The ride on the rollercoaster called the web security world never stops and keeps providing us, thesecurity researches, with new challenges. Blackhole v2 that just came out last week and which was inheadlines seems like a distant history since the emergence of the new zero-day inInternet Explorer at the beginning of this week (CVE-2012-4969).
Enough withthe poetic mood and let's drill into the details of the zero-day:
Microsoft IE(version 9 and lower) suffers from a use-after-free vulnerability. Thevulnerability is triggered when the DOM (Document Object Model) of an iframe isdynamically destroyed, for example with a "document.write()" command, and thenan array of images that was created in the parent page, is referenced.
Let's have a look at some code snippets from Metasploitthat were posted shortly after the zero day disclosure. The first page createsan array of images:
It also sprays the heapusing the heapLib library and includes a shellcode:
The pagealso includes an iframe:
The iframe includes thesecond half of the exploit code. First it defines some html element, say <div>aaa </div>, and after the page finishes to upload the following threesteps are triggered:
This step destroys thehtml DOM that included the element, such as <div> in the last example.The last step references the array of images which was created on the firstpage:
This HTML sequence istriggering the vulnerability causing the shellcode to be executed in thecontext of the logged on user.
Unfortunately, attackershave started exploiting this vulnerability in the wild, and they use someadditional evasion techniques which complicates detection. From the live sampleswe have collected, the flow is a bit different than the one on Metasploit:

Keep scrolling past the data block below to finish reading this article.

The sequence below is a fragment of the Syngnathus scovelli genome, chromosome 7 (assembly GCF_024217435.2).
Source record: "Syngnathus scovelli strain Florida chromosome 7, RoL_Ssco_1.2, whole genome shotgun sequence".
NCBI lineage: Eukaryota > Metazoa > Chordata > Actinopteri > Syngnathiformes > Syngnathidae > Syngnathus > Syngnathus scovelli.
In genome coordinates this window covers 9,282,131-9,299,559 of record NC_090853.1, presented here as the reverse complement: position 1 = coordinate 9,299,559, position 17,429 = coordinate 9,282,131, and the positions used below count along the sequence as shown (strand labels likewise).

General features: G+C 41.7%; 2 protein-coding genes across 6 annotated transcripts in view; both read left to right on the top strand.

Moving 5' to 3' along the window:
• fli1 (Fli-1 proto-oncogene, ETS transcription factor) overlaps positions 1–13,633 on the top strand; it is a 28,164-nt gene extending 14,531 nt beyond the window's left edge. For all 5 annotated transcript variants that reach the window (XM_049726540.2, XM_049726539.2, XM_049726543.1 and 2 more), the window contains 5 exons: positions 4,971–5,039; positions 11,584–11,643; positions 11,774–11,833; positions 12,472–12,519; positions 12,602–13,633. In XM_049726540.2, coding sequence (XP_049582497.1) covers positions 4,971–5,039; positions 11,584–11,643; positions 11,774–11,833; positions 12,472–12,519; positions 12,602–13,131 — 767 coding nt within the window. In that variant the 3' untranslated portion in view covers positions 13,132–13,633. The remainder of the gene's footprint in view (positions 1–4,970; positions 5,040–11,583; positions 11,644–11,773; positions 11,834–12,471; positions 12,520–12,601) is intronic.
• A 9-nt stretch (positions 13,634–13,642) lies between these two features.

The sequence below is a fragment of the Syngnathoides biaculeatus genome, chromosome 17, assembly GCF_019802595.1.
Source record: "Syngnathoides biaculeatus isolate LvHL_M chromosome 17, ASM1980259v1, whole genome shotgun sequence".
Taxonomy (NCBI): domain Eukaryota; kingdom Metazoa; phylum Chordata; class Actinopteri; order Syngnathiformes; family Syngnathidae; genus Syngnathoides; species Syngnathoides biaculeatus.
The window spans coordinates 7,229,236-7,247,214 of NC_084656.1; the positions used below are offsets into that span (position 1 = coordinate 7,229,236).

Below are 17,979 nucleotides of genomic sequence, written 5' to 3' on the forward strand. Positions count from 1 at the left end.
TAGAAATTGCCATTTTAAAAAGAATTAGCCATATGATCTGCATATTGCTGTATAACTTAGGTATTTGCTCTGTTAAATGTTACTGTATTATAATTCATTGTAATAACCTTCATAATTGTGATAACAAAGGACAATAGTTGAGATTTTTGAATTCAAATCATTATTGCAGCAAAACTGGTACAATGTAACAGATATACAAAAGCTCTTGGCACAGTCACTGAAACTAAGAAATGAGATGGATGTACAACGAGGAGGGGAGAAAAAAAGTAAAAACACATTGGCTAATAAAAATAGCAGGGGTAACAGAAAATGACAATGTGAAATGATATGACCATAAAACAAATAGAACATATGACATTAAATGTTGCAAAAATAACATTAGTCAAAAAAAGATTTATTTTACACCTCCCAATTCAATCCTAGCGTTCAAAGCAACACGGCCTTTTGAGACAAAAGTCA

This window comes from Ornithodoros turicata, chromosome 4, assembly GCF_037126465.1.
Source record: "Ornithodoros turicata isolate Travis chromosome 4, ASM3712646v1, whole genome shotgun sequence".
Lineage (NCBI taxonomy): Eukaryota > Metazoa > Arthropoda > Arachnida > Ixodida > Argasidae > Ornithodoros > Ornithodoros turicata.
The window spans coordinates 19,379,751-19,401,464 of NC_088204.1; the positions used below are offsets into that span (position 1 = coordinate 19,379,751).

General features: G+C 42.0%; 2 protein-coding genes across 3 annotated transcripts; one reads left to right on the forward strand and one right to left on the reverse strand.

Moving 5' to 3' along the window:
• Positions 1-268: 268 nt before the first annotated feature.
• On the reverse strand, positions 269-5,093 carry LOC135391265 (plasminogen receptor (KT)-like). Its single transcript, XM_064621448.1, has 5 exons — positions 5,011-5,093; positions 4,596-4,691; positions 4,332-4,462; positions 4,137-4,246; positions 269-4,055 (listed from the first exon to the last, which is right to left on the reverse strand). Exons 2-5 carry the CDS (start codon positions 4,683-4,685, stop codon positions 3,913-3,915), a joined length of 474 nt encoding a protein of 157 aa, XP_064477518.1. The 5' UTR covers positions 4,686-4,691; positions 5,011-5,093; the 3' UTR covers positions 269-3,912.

- Instead of calling theiframe from the parent page, the parent page loads a flash file:
- The Flash file is quitenasty. The hackers went out their way to make researchers' lives a living hell:
The Flash file isloading an embedded Flash file (represented in bytecodes) using LoadBytes()method.
The embedded Flash fileis responsible for generating an iframe – the same iframe we saw in theMetasploit code:
- The embedded Flash fileis also responsible for the heap spray and for the shellcode.
- As if all the above isnot enough, the "parent" Flash file is also obfuscated using DoSWF. Fun, fun…
Trustwave'sSecure Web Gateway, with its multiple layers of defense, blocks Metasploit'sPOC with its default policy, by identifying the heap spray, the shell code andthe fact that the payload is not digitally signed. SWG also blocks thecurrently known attacks.
In addition, Trustwave's IDS/IPS also detects and blocks malicious trafficrelated to this zero day.
For otherswho surf the web with Microsoft Internet Explorer – We recommend to disableAdobe Flash add-on or to install the Microsoft Fix it solution, until a patch is available (expectedtomorrow).Credits go to my colleagues who helped with theresearch of this threat: Moshe Basanchig, Anat Davidi, Arseny Levin and RodrigoMontoro.